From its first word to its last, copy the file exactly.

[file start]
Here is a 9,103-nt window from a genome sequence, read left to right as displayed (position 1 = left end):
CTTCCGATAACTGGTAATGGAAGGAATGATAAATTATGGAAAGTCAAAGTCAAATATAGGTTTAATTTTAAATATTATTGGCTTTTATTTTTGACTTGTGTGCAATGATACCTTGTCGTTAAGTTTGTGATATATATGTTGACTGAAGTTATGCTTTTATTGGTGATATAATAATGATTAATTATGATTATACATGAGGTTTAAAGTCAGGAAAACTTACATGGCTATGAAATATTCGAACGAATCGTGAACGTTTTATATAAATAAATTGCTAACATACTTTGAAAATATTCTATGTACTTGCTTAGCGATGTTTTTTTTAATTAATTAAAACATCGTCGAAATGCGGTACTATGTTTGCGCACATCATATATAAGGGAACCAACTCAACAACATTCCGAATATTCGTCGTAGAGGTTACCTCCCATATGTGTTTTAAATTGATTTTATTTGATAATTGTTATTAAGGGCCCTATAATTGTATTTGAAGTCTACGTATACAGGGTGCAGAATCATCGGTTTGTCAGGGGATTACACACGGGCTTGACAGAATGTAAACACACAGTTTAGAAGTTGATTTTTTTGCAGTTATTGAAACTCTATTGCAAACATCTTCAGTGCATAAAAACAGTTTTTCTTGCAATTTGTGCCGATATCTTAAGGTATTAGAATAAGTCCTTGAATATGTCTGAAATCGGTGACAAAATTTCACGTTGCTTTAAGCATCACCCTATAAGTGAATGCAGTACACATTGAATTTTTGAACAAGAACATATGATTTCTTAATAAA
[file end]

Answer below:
Here is a 9,103-nt window from a genome sequence, read left to right as displayed (position 1 = left end):
CTTCCGATAACTGGTAATGGAAGGAATGATAAATTATGGAAAGTCAAAGTCAAATATAGGTTTAATTTTAAATATTATTGGCTTTTATTTTTGACTTGTGTGCAATGATACCTTGTCGTTAAGTTTGTGATATATATGTTGACTGAAGTTATGCTTTTATTGGTGATATAATAATGATTAATTATGATTATACATGAGGTTTAAAGTCAGGAAAACTTACATGGCTATGAAATATTCGAACGAATCGTGAACGTTTTATATAAATAAATTGCTAACATACTTTGAAAATATTCTATGTACTTGCTTAGCGATGTTTTTTTTAATTAATTAAAACATCGTCGAAATGCGGTACTATGTTTGCGCACATCATATATAAGGGAACCAACTCAACAACATTCCGAATATTCGTCGTAGAGGTTACCTCCCATATGTGTTTTAAATTGATTTTATTTGATAATTGTTATTAAGGGCCCTATAATTGTATTTGAAGTCTACGTATACAGGGTGCAGAATCATCGGTTTGTCAGGGGATTACACACGGGCTTGACAGAATGTAAACACACAGTTTAGAAGTTGATTTTTTTGCAGTTATTGAAACTCTATTGCAAACATCTTCAGTGCATAAAAACAGTTTTTCTTGCAATTTGTGCCGATATCTTAAGGTATTAGAATAAGTCCTTGAATATGTCTGAAATCGGTGACAAAATTTCACGTTGCTTTAAGCATCACCCTATAAGTGAATGCAGTACACATTGAATTTTTGAACAAGAACATATGATTTCTTAATAAA